Pithora Paintings are much more than colorful images on walls for the tribes of Rathwas, Bhilals, and Naykas of Gujarat and Madhya Pradesh . They signify the advent of an auspicious occasion (like weddings, childbirth, festivals) in the family or community. An art form, which essentially conveys the joy and celebration of a community, has to reflect the collective mood of it, and Pithora paintings with their colors and animated figures mirrors the sentiments of their creators.
The essence of a Pithora painting lies in its earthiness; everything from the theme to the execution has the ethnicity of rural India. Even materials used are quite exotic: the colors are prepared by mixing pigments with milk and liquor prepared from the auspicious Mahuda tree. Indeed the joie de vivre of the community couldn't have found a more suitable mean of expression.
The tribes of Rathwas , Bhils and Nayaks of central Gujarat and Madhya Pradesh practice this Art form.
The Rathwas have a distinct cultural heritage and an interesting historical background. They mimic the upper caste of Tadagis in their way of life. They depend on the forests around them for a livelihood. The forests therefore are sacred for them. The family is the most important unit of this tribe and they practice arranged marriages, however clan exogamy is also observed. Their intrinsic aesthetics is evident in their quaintly done mud hits, which are adorned with colorful Pithora Paintings.
The ancient tribes of Bhils too practice this art form with meticulous diligence.
The Ritual called Pithora Paintings
Pithora Painting can be called a ritual rather that an art form for it is “performed” to thank God or for a wish or a boon to be granted. A comprehensive understanding of this ritual will call for a narrative- the head priest of the community who is called “Badwa”, is summoned when a problem occurs in a family. The problems are narrated to the Badwa “ who offers solutions, which almost always involves the painting of Pithoras on the walls of the house. The Pithora Baba is considered to be the reigning deity of the community and his presence is considered to be the solution of all problems. The first wall of the house is considered to be the right place for a Pithora. A Pithora is however, considered to be a three-wall affair, so the first wall and the other two walls around it are prepared for the painting. The walls to be painted are first plastered with mud and cow dung by the unmarried girls of the household, and then coated with chalk powder this process is called lipna. And then the painters proceed to do their work.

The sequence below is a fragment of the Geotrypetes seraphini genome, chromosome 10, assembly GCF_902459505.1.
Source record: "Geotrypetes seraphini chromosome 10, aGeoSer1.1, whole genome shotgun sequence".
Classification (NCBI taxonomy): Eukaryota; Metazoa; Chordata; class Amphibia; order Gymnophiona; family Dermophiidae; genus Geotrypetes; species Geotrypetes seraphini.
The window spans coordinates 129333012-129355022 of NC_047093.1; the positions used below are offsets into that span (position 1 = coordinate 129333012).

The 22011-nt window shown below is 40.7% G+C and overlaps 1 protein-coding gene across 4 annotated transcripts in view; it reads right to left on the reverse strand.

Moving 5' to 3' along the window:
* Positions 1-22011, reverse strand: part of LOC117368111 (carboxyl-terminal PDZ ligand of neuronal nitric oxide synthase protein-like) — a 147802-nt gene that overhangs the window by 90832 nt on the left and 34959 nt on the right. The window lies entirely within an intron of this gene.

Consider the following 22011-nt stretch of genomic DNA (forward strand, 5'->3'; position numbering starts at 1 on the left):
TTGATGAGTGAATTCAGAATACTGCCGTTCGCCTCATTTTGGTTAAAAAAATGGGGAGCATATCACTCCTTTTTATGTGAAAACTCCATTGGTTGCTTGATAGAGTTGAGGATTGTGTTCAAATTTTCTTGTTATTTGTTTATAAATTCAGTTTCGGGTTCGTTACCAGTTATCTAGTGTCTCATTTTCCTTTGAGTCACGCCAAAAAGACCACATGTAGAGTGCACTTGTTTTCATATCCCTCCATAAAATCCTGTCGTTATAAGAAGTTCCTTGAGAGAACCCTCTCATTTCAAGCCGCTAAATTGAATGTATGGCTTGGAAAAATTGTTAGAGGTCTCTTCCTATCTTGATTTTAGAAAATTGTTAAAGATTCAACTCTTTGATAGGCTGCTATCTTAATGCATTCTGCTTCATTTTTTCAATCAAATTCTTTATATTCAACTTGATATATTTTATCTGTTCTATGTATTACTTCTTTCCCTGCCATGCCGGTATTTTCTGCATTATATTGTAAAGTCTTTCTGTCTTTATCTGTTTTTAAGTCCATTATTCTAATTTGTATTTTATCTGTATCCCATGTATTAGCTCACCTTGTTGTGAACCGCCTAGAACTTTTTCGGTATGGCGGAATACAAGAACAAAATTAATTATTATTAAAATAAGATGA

Interestingly the world of Pithora Painting, unlike that of Warli and Madhubani Paintings, is a male dominated one.
The technique of Pithora Paintings
As stated above the colors of Pithora Paintings is prepared by mixing pigments with milk and liquor prepared from the auspicious Mahuda tree. However slowly the Pithora painters (or Lakharas, as they are called) are gravitating towards the fabric colors available in markets. Traditionally the brushes were prepared from chewing the ends of a bamboo sticks or a twig, but now the Rathwas and Bhils have started using modern brushes. The main colors used are yellow, indigo, orange, green, vermilion, red, ultramarine, black and silver
The Brushstrokes are bold and swift and some critics feel that little importance is given to detailing, but to most art connoisseurs it's the organic whole that makes this art for such a treat for the eyes
The themes of Pithora Paintings
The main theme of Pithora Paintings is the marriage of the deity Pithoro with Pithori . All around the divine couple all representatives of the universe are drawn-so we have the sun, the moon, stars, animals and plants dotting the paintings. Horses occupy a special place in the Pitora world for they are considered sacred. In fact most Pitora Paintings are easily identifiable because of the distinctive representation of horses. Cows, Bulls and minor deities also find place in this menagerie. One shouldn't forget that the philosophy of all tribal art is a very simple one that of seeing oneself as a part of the universe and Pithora Paintings ably projects that philosophy.
Pithora Paintings in the Modern World
Like most tribal arts of India Pithora paintings too have caught the fancy of art lovers around the world. However the true proponents of this exotic art fear that rampant commercialization will lead to trivializing the ritual that is called Pithora Paintings, but the art lover in us can hopefully assure them that their art of sanctity will get its due respect.